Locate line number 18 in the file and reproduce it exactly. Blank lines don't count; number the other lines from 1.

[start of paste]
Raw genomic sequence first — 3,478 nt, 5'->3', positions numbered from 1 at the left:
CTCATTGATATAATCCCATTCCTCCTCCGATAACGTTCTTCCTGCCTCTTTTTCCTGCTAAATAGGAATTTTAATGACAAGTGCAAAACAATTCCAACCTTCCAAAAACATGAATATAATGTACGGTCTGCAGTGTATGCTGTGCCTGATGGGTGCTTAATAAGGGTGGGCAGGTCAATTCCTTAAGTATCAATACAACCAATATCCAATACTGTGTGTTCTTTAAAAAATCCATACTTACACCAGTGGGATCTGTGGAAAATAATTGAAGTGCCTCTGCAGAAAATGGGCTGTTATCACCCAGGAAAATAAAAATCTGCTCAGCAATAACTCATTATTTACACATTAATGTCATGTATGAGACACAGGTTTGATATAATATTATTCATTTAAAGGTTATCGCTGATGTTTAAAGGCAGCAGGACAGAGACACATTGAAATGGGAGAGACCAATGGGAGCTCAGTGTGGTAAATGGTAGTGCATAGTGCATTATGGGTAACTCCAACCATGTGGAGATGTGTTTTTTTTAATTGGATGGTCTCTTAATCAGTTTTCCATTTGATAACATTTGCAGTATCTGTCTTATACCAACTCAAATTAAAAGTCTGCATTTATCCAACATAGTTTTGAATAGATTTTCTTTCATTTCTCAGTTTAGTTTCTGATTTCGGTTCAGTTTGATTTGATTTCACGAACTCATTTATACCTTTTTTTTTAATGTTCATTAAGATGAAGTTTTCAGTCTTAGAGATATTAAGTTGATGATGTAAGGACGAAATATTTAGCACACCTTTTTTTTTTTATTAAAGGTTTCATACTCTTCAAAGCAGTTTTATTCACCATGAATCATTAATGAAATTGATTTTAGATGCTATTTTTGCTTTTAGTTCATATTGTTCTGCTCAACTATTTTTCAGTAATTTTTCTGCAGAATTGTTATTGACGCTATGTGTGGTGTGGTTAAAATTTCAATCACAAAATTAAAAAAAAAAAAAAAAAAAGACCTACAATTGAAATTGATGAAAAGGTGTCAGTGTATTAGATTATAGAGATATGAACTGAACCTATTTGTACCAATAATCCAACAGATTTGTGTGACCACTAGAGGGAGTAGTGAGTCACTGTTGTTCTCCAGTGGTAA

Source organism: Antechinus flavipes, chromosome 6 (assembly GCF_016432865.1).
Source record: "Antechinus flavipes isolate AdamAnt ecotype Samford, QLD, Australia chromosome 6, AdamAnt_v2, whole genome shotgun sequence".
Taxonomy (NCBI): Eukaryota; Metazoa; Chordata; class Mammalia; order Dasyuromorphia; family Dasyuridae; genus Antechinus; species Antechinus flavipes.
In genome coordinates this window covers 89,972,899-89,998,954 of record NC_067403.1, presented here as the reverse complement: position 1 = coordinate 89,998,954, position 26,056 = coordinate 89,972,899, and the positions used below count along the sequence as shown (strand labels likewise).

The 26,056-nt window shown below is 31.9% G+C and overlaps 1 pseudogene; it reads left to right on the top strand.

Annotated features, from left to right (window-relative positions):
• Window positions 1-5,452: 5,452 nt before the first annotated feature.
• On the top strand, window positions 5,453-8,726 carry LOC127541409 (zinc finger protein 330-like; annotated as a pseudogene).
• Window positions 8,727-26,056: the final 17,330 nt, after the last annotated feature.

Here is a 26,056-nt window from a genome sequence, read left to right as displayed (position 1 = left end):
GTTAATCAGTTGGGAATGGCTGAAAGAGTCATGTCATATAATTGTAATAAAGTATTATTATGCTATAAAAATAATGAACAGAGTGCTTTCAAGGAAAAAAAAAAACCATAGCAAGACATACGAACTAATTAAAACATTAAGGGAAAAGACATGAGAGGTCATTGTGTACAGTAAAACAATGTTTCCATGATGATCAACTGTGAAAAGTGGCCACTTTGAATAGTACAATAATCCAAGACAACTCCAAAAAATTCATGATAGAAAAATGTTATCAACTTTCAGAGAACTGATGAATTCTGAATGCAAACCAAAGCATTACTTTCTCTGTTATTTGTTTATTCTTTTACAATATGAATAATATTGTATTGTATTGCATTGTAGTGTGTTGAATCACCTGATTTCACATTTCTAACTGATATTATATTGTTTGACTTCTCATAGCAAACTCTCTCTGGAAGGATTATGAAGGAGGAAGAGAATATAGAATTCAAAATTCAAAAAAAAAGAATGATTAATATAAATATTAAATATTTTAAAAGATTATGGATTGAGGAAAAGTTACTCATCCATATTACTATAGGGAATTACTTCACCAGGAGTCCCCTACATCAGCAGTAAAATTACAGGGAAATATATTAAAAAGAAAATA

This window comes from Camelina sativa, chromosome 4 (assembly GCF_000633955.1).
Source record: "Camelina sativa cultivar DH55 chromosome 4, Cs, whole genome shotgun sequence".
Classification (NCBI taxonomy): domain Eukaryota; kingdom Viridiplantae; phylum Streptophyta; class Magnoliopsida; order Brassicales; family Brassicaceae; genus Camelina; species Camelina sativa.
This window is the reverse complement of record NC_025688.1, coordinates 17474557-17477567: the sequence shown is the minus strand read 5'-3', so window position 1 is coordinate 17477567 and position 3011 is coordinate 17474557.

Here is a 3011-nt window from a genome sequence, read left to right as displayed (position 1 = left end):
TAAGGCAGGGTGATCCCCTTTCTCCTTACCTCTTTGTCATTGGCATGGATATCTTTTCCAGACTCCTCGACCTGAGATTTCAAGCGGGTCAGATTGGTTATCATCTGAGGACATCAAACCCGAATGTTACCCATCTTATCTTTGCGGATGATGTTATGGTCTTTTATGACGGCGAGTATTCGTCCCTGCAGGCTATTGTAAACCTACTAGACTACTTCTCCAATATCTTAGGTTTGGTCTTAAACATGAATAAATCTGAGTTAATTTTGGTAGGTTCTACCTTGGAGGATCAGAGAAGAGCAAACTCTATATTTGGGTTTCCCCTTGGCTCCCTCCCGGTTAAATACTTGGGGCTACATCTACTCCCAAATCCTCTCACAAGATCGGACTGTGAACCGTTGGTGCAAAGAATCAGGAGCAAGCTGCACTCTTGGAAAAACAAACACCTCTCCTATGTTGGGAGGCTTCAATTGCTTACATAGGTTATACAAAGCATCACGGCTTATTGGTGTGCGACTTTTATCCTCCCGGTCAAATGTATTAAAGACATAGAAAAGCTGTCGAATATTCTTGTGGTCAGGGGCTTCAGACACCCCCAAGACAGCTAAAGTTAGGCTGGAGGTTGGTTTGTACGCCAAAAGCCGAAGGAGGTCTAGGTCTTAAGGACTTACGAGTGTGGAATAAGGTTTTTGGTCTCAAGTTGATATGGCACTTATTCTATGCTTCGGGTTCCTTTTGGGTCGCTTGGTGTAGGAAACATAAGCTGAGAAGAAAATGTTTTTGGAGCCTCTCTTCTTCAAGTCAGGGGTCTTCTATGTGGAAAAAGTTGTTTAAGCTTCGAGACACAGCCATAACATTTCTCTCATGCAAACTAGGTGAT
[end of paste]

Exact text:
Here is a 3011-nt window from a genome sequence, read left to right as displayed (position 1 = left end):